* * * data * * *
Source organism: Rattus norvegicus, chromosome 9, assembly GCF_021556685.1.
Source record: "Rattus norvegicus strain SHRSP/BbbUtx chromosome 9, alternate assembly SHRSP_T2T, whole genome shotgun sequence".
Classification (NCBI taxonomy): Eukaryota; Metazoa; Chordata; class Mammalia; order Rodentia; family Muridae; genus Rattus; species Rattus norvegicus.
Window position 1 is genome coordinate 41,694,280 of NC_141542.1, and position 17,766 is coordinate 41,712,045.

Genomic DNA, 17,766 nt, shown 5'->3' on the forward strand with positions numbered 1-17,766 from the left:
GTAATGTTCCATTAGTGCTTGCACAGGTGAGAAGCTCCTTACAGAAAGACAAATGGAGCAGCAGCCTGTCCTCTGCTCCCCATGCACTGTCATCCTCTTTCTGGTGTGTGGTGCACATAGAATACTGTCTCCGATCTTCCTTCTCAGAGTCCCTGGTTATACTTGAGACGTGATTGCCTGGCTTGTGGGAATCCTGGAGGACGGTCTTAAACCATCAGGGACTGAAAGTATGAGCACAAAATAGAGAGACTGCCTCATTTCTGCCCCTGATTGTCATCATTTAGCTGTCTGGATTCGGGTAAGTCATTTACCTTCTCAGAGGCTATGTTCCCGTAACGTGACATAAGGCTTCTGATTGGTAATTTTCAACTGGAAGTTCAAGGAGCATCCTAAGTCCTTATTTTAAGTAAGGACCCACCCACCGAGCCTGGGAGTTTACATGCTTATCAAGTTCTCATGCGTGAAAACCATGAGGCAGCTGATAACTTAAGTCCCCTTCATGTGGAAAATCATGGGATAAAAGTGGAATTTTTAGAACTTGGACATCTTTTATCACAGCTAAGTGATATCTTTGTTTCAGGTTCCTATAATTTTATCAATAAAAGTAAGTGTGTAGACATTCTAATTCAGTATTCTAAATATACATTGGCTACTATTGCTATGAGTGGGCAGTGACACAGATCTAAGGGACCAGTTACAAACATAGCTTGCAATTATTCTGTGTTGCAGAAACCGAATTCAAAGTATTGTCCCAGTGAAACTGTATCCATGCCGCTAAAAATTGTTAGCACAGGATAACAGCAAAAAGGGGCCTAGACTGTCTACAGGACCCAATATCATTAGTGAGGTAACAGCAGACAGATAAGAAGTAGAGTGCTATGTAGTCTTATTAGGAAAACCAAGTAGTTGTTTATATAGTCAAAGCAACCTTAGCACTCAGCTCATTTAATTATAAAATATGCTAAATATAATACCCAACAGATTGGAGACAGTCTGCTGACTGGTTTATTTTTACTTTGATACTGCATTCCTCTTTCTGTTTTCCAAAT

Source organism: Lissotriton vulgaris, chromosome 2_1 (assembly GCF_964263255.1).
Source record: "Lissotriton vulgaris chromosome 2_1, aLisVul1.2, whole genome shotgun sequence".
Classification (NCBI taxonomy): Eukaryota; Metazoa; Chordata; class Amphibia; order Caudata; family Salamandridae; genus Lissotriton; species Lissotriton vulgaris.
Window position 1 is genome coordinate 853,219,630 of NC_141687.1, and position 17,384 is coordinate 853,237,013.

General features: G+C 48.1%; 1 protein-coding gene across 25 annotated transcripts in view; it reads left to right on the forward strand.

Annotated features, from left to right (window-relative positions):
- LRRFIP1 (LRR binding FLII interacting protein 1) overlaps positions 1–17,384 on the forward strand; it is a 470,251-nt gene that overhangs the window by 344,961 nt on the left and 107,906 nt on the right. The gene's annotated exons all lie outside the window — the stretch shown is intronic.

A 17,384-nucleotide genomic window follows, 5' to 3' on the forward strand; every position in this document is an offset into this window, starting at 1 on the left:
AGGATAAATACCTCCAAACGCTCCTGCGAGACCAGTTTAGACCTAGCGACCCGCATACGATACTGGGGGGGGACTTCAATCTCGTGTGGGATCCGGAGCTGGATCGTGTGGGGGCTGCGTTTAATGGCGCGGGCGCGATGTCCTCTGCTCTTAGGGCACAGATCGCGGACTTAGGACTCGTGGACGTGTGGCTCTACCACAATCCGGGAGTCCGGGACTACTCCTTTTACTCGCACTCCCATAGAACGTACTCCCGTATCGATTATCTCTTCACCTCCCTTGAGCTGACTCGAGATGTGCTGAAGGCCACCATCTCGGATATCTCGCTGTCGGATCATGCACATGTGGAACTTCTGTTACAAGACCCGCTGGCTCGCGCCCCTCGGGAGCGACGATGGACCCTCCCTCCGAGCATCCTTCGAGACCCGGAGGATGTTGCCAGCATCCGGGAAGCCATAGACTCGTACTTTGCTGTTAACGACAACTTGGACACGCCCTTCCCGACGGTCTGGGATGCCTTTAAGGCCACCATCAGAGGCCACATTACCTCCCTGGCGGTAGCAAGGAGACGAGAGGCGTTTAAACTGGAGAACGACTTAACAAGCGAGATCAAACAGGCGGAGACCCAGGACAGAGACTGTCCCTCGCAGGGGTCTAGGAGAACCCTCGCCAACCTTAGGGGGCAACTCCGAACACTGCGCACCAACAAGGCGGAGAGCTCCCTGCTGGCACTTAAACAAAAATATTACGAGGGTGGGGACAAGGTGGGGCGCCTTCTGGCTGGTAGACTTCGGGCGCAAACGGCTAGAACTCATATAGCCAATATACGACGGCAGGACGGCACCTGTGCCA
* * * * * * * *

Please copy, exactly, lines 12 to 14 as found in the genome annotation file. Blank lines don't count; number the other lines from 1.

Annotated features, from left to right (window-relative positions):
- LRRFIP1 (LRR binding FLII interacting protein 1) overlaps positions 1–17,384 on the forward strand; it is a 470,251-nt gene that overhangs the window by 344,961 nt on the left and 107,906 nt on the right. The gene's annotated exons all lie outside the window — the stretch shown is intronic.

A 17,384-nucleotide genomic window follows, 5' to 3' on the forward strand; every position in this document is an offset into this window, starting at 1 on the left: